About the Author(s)

Tesfaye B. Takele Email symbol
Department of Logistics and Supply Chain Management, College of Business and Economics, Addis Ababa University, Addis Ababa, Ethiopia

Matiwos E. Jaleta symbol
Department of Logistics and Supply Chain Management, College of Business and Economics, Addis Ababa University, Addis Ababa, Ethiopia


Takele, T.B. & Jaleta, M.E., 2023, ‘Conflict of lien laws relating to the sale of abandoned goods carried by multimodal transport in Ethiopia’, Journal of Transport and Supply Chain Management 17(0), a889. https://doi.org/10.4102/jtscm.v17i0.889

Original Research

Conflict of lien laws relating to the sale of abandoned goods carried by multimodal transport in Ethiopia

Tesfaye B. Takele, Matiwos E. Jaleta

Received: 03 Jan. 2023; Accepted: 01 Sept. 2023; Published: 13 Nov. 2023

Copyright: © 2023. The Author(s). Licensee: AOSIS.
This is an Open Access article distributed under the terms of the Creative Commons Attribution License, which permits unrestricted use, distribution, and reproduction in any medium, provided the original work is properly cited.


Background: Inland dry ports in Ethiopia serve as extended destinations for goods transported by sea, especially under the international multimodal transport system, to fulfil customs formalities. Ethiopia’s multimodal transport law gives carriers lien rights to detain cargo and documents to recover all sums payable under multimodal contracts. However, the country’s customs law gives customs the right to sell abandoned goods by auction and collect duties and taxes before any other payments are made.

Objectives: This study critically examines current regulations and practices relating to carriers’ lien rights to recover uncollected charges on goods abandoned at inland dry ports.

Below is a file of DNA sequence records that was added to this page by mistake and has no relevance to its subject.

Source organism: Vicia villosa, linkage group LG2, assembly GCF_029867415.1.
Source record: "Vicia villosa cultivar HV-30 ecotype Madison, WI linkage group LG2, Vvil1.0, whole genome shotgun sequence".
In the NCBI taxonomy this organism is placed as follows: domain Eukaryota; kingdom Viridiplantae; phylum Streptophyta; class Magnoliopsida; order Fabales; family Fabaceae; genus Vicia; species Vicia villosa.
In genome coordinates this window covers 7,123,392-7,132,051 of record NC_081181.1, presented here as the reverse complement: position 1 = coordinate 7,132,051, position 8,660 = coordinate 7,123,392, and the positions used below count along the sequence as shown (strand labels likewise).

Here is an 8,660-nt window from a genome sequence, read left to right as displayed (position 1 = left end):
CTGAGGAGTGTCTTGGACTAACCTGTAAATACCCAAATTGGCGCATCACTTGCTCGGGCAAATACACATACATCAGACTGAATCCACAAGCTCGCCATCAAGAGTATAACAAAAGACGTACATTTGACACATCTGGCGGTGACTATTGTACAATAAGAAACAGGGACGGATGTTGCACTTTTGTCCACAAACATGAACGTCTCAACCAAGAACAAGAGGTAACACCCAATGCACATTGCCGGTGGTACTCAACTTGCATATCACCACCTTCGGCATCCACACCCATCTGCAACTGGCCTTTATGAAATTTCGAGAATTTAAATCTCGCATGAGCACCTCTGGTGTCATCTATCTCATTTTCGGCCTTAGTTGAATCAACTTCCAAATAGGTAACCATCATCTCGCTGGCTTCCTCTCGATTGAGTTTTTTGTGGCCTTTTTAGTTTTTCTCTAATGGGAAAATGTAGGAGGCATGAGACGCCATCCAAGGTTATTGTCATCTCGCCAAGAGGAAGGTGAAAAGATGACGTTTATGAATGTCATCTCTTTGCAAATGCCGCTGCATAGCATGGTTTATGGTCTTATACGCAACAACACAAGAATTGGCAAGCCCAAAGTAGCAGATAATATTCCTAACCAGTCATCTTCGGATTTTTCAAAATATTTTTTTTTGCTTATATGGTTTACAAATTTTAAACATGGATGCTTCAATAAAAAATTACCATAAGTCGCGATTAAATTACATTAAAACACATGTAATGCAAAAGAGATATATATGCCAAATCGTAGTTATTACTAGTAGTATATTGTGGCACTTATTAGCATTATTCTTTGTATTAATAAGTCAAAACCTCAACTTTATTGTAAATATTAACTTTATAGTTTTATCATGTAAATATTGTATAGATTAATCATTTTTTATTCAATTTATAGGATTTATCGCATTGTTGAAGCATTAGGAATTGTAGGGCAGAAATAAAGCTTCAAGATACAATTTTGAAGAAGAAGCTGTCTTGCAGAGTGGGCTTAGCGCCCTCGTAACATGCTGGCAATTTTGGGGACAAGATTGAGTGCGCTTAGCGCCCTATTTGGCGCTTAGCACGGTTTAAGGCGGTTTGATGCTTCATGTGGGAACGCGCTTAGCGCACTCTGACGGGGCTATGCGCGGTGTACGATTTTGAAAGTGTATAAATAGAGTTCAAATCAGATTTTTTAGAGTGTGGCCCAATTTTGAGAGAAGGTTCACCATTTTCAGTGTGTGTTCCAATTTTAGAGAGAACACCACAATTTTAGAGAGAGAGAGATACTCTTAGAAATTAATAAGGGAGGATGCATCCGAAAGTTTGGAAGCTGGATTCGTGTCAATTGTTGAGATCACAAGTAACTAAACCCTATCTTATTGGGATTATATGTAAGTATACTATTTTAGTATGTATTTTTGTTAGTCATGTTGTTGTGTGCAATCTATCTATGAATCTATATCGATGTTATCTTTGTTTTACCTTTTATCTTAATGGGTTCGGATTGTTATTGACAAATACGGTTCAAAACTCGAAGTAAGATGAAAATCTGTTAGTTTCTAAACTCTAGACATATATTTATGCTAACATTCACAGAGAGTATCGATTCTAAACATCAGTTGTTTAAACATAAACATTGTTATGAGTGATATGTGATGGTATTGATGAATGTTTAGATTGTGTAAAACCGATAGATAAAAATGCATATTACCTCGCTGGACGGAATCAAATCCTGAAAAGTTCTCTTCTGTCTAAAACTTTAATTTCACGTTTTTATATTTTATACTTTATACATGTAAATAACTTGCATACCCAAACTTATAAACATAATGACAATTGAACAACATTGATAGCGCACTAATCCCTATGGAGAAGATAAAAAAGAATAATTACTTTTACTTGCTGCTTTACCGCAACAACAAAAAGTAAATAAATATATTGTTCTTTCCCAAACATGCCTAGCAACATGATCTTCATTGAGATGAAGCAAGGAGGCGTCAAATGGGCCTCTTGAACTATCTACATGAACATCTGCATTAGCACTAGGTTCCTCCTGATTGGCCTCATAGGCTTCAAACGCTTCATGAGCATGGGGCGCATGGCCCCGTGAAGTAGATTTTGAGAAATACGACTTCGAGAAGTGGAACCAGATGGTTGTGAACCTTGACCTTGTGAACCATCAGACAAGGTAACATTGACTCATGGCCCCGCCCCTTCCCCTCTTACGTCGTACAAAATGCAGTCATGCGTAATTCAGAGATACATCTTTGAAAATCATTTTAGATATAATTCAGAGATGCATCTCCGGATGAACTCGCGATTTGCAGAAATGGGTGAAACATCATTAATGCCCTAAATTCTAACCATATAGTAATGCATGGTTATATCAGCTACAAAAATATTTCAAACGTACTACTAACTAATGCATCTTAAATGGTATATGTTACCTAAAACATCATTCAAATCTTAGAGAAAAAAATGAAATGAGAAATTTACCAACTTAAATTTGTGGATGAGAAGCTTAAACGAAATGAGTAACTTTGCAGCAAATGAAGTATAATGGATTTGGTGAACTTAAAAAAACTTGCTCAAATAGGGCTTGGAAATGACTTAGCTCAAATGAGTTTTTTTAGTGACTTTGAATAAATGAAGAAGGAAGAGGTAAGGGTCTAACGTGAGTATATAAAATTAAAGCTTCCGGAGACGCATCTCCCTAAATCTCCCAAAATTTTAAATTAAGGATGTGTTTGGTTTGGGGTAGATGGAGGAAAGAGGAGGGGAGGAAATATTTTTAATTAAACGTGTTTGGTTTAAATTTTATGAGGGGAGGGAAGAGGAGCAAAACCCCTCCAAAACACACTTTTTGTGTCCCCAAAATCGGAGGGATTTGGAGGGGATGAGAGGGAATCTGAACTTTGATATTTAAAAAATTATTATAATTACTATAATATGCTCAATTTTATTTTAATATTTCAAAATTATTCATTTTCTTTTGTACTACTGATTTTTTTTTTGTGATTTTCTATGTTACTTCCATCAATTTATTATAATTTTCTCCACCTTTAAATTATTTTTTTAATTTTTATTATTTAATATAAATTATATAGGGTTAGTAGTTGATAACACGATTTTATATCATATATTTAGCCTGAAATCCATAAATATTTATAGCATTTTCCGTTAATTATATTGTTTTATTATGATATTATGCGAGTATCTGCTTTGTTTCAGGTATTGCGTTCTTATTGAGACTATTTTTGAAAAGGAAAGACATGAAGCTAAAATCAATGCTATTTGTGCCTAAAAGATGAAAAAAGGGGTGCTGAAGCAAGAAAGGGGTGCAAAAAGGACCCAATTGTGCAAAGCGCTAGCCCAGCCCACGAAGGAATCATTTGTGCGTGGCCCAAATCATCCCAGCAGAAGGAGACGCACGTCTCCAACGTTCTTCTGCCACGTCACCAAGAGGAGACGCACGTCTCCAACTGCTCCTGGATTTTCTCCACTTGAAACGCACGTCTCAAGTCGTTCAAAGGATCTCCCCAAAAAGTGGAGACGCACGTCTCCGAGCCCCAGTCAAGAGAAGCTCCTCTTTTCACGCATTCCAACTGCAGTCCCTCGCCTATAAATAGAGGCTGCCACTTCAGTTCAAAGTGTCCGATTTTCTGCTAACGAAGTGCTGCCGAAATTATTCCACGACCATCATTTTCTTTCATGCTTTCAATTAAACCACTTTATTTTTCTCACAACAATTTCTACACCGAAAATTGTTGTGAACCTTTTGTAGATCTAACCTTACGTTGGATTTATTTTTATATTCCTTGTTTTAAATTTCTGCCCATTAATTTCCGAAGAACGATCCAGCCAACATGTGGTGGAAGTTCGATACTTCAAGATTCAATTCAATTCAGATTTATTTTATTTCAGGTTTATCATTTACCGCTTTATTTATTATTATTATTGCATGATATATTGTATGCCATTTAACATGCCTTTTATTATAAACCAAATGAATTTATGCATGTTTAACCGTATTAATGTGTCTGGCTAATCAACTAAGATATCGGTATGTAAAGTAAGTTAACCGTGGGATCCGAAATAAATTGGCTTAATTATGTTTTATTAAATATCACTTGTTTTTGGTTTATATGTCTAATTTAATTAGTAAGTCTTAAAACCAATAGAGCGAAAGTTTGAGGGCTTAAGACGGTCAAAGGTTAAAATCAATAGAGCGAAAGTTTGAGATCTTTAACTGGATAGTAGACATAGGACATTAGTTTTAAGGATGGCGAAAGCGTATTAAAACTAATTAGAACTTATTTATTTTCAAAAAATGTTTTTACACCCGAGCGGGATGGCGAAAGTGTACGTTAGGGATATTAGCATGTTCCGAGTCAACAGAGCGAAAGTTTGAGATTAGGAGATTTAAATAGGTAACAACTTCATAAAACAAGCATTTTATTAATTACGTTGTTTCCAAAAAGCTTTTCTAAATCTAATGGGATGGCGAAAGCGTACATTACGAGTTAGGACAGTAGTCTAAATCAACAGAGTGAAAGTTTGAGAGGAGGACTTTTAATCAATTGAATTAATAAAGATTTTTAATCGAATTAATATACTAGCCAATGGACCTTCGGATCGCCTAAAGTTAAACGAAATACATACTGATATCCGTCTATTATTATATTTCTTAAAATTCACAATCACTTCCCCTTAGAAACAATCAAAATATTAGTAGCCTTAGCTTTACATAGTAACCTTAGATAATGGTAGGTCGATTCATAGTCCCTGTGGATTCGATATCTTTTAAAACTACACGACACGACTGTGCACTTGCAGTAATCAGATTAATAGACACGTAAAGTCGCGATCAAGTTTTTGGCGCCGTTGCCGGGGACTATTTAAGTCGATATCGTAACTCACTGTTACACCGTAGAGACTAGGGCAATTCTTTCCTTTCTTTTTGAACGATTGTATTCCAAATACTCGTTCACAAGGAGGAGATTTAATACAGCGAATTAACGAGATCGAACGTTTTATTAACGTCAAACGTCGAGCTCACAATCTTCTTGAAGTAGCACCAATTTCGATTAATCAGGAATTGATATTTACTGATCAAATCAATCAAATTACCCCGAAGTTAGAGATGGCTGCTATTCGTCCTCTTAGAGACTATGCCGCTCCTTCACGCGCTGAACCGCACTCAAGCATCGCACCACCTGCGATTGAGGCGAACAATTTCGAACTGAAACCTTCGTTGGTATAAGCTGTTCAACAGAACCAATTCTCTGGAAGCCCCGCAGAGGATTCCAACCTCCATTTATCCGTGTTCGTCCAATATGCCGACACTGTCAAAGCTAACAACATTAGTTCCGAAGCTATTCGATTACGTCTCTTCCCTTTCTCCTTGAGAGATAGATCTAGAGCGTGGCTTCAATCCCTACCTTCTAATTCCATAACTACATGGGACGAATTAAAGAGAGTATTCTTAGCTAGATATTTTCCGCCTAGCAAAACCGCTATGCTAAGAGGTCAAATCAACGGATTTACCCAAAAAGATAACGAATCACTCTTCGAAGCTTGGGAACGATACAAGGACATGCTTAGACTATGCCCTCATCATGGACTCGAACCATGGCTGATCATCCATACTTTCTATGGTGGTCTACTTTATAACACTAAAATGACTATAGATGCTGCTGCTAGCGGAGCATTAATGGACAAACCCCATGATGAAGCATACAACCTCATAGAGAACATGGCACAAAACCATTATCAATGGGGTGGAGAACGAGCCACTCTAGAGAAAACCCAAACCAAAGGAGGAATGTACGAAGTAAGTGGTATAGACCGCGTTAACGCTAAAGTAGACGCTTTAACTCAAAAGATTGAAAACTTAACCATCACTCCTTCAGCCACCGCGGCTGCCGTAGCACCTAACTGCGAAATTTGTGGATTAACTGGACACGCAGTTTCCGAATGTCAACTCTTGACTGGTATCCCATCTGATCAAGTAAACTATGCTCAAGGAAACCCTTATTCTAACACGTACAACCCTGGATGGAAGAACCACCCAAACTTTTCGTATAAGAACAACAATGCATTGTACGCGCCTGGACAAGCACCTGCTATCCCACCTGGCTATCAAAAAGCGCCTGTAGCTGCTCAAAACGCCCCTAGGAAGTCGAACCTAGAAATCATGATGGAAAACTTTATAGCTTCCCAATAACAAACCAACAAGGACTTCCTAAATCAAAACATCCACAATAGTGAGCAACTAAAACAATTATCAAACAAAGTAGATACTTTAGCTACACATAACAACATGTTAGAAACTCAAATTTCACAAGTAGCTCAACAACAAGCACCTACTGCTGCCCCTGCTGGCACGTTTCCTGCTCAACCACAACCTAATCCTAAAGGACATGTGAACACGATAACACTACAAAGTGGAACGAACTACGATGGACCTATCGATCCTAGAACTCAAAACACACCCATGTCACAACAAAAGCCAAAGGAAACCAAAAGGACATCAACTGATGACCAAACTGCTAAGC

Method: A qualitative case study design is used to analyse the challenges and provide solutions for multimodal transport operators dealing with abandoned goods at inland terminals.

Results: A major reason for abandonment is that the proceeds of sales of abandoned goods are insufficient to pay for taxes and logistics expenses. The Ethiopian Shipping and Logistics Services Enterprise has lost an estimated 1.5 million USD annually from abandoned containers in multimodal transport.

Conclusion: Based on the legislation and court of appeal precedents presented in this paper, multimodal transport operators’ uncollected charges should take priority over tax and duties for the proceeds of selling abandoned goods. As Ethiopia is a landlocked country, it needs to resolve this issue to ameliorate its multimodal transport system.

Contribution: This paper suggests revising existing regulations and practices relating to unclaimed goods at inland terminals to recoup logistics costs ahead of tax. This will facilitate multimodal transport services’ use of inland terminals as extended destinations of seaports.